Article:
Programming manuals can be daunting books to read through with a lot of numbers, charts, diagrams and text that is easy to get lost in. The solution is something else: The Cheat Sheet.

Cheat sheets are nifty charts that walk you through the process of wiring the motor to three or four simple parameters then guide you through the actual process of setting up and auto-tuning your AC drive.

Many manufacturers and sellers provide cheat sheets and manuals on their website so coming by this information can be as simple as performing a Google search. A search for ‘Yaskawa cheat sheet’ brings up five or six cheat sheets alone for their AC drives.

Yaskawa provides multiple cheat sheets AutoTune an AC Drive. It ranges from the Yaskawa v1000 to the higher-featured a1000 drive.

Quick Start Guides will provide a bit more detail than cheat sheets and are another simple resource for installing an AC drive. They have flow charts, walking you through each step in order to have your drive operating as soon as possible.

Of course, if your task is more complex then a manual may be your only option. They have every detail about every parameter and are useful for experienced technicians.

Check out our website for an extensive list of AC drive information like cheat sheets, manuals, tips and online resources.

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DC to AC Retrofits Free Webinar, June 7

Posted May 19, 2016 by Pepper Hastings

Categories: AC Drives, Blog

DC to AC Drive retrofit free webinar June 7

Join us June 7, 1:30 p.m. CT. OR, download the webinar on demand when it's convenient.

There were real learning opportunities in our last two webinars: Collaborative Robots and Aluminum Extrusion.You can see both of them at your convenience at our Webinars On Demand page.

Next up June 7: When planning what to do with your machine's DC drive system, consider the following: AC beats DC for performance; AC beats DC for energy savings; Find out how your facility can increase performance while saving money with host Steve Lyons, systems engineer.

KEY TAKEAWAYS INCLUDE:

  • Why power distribution system is more efficient with AC than with DC.
  • Why an AC motor is more efficient than the DC motor by a much greater amount
  • Reasons why the overall power distribution system is more efficient with AC than with DC
  • And more.

REGISTER Today for DC to AC Drives, a free learning and information webinar from Innovative-IDM.

 

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Fire Damaged Control Panel Repaired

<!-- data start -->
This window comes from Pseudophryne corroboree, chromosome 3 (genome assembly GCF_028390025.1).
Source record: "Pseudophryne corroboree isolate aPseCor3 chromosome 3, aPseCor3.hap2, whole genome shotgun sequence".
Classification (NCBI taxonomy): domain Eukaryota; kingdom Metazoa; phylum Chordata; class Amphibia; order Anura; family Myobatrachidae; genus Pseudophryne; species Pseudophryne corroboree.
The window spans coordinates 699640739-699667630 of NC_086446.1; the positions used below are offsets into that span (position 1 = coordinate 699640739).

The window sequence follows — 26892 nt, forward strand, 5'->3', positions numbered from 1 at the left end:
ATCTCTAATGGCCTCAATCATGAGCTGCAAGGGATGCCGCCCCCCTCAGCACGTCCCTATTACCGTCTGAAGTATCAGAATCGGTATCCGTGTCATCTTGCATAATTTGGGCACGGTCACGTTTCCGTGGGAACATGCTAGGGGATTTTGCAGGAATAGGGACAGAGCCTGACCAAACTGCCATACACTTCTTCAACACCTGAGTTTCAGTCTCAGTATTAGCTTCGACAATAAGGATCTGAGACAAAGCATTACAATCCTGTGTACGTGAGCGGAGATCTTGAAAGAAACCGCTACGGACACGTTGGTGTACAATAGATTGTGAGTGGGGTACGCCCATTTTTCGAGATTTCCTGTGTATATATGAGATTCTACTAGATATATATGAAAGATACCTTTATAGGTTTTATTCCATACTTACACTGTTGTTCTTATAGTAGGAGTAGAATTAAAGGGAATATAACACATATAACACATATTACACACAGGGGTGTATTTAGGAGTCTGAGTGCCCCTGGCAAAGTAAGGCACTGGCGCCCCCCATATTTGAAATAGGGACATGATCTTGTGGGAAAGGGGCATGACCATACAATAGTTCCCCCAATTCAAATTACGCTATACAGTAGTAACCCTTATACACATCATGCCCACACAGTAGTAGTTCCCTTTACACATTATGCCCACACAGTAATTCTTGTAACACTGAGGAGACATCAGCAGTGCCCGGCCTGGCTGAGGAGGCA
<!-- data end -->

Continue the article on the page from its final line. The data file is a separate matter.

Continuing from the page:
Posted April 1, 2016 by Pepper Hastings

Categories: AC Drives, Blog, field service

Tags: , ,

The wastewater plant called Friday morning, needing an emergency repair on a fire damaged control panel. The thing  had gone up in flames. Click on the photos below for more of the gory details.

This customer is about two hours away. I scrambled to get together parts I thought I might need and hit the road. On the way out there, my network of co-workers put together an email containing drawings and DC drive settings from when we had modified the system (more than 10 years earlier). I also had a parts list and an explanation of how the machine, which the panel controlled, was supposed to operate.

When I arrived onsite I was told again how critical this fire damaged control panel was to the operation. The panel controlled a centrifuge at a municipal wastewater treatment plant. A speedy repair was critical.

Opening the panel revealed charred components top to bottom. Most of the insulation had burned off the wires, and no labels were to be found. I started pulling out the destroyed and damaged parts and wires.

By Friday evening, I had most of the panel empty, a new Bardac drive ordered for Saturday delivery, and a list of necessary parts. I returned to Houston, collected the relays, timers, contactors, and wires that I would need to rebuild the panel.

Saturday, I returned to the wastewater site and worked all day cleaning out the panel and installing all the parts. There were three sets of drawings for this machine because it had been modified a several times. Much of the new wiring had to be done based on how they wanted it to work, rather than following the drawings. I had to again call in for some backup help from colleagues to get the old drive settings in to the new unit. By Saturday night (around 11 p.m.), the centrifuge system was again operational.

Jon McPherson

McPherson

I returned a couple of times the next week to clean up the panel, install new Delta-wye start contactors, and build and install the necessary mounting brackets. The customer was excited to have the system working again.

Jon McPherson is an Innovative-IDM field service technician based in Houston. You can contact him at jon.mcpherson@iidm.com.